Another significant example has been the rapid growth of the so-called ‘bioidentical postmenopausal hormone therapy’ market. Following the abrupt termination of the estrogen-progestogen arm of the National Institutes of Health (NIH) Women’s Health Initiative Study in July 2002, an alternative market developed promoted by compounding pharmacies and health providers, often with cross-interests. Not subject to the reporting requirements imposed on the pharmaceutical industry, the bioidentical compounding industry has made major claims of absence of risk and maintenance of benefits of hormone therapy, despite the fact that the basic molecules being compounded are, in most instances, the same as those of FDA-approved products. The FDA has found discrepancies and has issued Warning Letters to many compounders, but this alternate industry continues to flourish with major marketing efforts.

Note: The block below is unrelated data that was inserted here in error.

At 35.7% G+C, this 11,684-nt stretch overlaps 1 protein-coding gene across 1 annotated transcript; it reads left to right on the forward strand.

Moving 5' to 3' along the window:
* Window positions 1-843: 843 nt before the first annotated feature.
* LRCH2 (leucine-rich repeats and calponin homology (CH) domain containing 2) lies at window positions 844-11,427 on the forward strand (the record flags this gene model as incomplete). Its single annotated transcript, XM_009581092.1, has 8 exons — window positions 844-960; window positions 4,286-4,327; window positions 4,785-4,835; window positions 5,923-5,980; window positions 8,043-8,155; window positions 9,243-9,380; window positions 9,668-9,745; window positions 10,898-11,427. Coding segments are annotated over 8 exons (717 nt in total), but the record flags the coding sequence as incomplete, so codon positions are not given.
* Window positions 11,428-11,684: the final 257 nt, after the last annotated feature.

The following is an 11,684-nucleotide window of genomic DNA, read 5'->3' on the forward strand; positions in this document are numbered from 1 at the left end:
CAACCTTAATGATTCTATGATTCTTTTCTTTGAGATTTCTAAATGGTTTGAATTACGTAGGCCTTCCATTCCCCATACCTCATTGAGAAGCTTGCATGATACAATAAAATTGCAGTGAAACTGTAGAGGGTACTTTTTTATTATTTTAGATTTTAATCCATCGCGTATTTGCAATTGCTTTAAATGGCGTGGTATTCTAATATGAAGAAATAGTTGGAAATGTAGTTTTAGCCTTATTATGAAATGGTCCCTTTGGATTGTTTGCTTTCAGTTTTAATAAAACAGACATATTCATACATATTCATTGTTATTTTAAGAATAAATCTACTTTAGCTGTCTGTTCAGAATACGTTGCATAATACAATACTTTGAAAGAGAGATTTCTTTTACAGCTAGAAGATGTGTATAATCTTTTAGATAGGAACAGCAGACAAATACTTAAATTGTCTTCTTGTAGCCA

An example of pharmacy compounding purely for cost-saving purposes involves the recently approved drug, Makena® (17α-hydroxyprogesterone caproate injection). Citing a “unique circumstance,” the FDA announced the agency would continue to exercise enforcement discretion and not enforce the FFDCA for compounded versions of the newly approved drug if pharmacies produced the alternatives in accordance with “traditional compounding.” The announcement created considerable confusion in the prescribing and reimbursement communities, to the extent that some stakeholders interpreted the FDA enforcement discretion language to mean that compounded versions of 17α-hydroxyprogesterone caproate had been approved by the FDA for safety and efficacy. On 29 June 2012, the FDA clarified its regulatory language for prescribers, payers and patients, stating that “when an FDA-approved drug is commercially available, the FDA recommends that practitioners prescribe the FDA-approved drug rather than a compounded drug unless the prescribing practitioner has determined that a compounded product is necessary for the particular patient and would provide a significant (medical) difference for the patient as compared to the FDA-approved commercially available drug product.” This statement holds at its very core the fundamental public health values of the FFDCA. FDA-approved products produced under federal GMPs represent an essential standard of pharmaceutical care relied on by US citizens, and deviations from this standard of care should be made only under rare circumstances of medical necessity.